Singapore’s population, which stands at 5.5 million today, is expected to grow to 6.9 million by 2030. This growth is putting pressure on the country’s resources, such as the available land and the water supply. As the demand for water continues to increase, it is important to maintain and restore good water quality, especially in local catchment areas. Singapore has defined catchments as one of the four ‘National Taps’ (key water sources) managed by the Public Utilities Board (PUB). This would require sustainable management of reservoirs and greater investments to improve and ensure good water quality. However, the role of water quality is not yet fully understood at present.
Witteveen+Bos South-East Asia is currently conducting a research project to assess the applicability of an approach to ecological system analysis developed in the Netherlands, with the aim of gaining more insight into water quality. The project includes training in ecological system analysis to PUB personnel, and offers a more integral perspective on water quality management through workshops by our specialists. The second stage of the project involves performing a system analysis for a case study examining the Pandan Reservoir. This reservoir has a less hydrologically complex system, allowing for a better and clearer illustration of the approach.
Located in the south-west of Singapore’s main island Pulau Ujong, the Pandan Reservoir was built in 1974 by enclosing the swamps of Sungei Pandan estuary with a 6.2-km-long dike. It has an approximate area of 1.7 km2, and is a service reservoir that supplies water to PUB’s Chou Chu Kang water treatment plant. The application of system analysis will help to gain more insight into the processes that determine water quality in the Pandan Reservoir. The conceptual framework of the Ecological Key Factors (EKFs) is used to structure the assessment of water quality, and will help to identify (cost)effective measures for improving water quality in the Pandan Reservoir.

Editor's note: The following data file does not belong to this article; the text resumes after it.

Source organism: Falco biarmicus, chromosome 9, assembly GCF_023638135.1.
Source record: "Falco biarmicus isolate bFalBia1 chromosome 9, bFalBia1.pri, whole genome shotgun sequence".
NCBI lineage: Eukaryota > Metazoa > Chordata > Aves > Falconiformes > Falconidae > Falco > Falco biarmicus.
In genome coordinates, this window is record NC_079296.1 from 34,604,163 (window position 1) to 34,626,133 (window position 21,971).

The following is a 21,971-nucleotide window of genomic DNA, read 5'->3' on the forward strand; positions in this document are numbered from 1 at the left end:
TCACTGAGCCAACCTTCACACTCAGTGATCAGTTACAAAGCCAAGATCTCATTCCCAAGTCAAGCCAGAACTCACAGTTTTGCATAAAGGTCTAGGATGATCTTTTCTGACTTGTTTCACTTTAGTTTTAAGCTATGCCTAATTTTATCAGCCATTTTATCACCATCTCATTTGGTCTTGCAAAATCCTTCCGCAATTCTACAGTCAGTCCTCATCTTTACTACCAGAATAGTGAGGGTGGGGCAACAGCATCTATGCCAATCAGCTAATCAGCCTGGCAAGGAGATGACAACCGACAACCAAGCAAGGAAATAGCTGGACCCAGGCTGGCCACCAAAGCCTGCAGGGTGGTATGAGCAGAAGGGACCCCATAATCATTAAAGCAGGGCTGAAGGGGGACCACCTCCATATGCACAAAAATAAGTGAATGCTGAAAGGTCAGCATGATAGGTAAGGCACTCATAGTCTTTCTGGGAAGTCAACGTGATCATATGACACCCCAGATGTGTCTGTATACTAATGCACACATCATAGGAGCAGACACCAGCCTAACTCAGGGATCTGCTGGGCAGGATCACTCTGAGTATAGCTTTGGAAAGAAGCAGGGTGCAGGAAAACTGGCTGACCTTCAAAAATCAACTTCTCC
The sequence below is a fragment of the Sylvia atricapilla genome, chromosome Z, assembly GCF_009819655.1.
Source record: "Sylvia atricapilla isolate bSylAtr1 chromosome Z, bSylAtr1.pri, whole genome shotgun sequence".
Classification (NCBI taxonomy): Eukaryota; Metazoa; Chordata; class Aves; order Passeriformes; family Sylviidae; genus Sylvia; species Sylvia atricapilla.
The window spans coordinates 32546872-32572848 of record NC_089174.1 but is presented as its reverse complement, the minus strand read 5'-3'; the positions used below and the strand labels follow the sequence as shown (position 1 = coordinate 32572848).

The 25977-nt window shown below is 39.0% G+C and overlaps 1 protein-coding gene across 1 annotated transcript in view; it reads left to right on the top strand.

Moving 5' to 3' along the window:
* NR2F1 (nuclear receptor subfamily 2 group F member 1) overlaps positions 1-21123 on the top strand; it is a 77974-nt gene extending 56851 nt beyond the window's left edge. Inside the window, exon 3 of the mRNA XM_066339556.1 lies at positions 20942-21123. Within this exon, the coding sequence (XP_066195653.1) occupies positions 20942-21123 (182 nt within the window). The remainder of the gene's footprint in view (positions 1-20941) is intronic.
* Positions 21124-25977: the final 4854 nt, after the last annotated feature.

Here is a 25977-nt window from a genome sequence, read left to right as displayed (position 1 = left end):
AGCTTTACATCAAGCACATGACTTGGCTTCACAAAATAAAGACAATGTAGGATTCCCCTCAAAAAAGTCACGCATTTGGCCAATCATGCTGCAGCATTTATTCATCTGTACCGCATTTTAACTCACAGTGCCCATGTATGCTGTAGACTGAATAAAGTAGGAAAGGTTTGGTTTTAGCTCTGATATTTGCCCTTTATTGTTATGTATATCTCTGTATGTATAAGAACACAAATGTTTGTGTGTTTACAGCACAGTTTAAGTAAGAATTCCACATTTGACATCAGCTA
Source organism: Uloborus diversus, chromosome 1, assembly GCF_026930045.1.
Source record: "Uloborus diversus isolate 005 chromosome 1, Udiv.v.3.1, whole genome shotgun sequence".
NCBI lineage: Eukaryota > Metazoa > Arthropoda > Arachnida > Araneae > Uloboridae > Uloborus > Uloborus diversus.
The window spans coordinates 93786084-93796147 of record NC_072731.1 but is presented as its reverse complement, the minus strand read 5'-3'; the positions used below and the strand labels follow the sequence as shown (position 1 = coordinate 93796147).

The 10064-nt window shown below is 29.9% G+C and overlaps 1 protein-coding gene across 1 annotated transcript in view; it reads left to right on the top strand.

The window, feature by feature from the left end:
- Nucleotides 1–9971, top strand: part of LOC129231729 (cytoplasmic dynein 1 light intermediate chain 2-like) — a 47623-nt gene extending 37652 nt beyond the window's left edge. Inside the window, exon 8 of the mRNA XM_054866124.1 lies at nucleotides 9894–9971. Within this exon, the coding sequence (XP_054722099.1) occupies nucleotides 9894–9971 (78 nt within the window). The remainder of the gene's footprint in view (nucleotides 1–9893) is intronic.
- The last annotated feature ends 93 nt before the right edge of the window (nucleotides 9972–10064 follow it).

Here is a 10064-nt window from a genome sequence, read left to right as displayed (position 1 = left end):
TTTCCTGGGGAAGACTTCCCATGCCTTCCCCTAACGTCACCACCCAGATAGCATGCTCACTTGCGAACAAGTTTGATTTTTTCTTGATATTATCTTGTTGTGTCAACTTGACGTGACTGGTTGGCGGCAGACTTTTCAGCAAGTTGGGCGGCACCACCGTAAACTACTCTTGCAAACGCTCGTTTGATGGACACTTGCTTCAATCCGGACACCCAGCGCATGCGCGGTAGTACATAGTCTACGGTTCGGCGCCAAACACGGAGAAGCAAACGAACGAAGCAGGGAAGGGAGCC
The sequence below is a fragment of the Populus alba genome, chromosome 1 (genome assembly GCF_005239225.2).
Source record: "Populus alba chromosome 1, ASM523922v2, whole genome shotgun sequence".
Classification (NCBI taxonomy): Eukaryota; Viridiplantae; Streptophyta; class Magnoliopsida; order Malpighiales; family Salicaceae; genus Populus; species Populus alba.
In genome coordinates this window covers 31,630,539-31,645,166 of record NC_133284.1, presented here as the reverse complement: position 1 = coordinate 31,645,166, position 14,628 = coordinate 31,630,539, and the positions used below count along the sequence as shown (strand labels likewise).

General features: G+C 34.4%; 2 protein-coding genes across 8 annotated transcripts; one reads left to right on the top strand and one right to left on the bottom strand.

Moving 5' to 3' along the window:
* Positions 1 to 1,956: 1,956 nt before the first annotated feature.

As the project approaches its second stage, the concept of system analysis has so far been received with great enthusiasm by the Public Utilities Board. Further applications and analyses using the system analysis approach have been planned for the final leg of the project, and are expected to greatly improve the efficiency of water quality management. Developments at different reservoirs throughout Singapore will also be better understood now, thanks to the application of system analysis.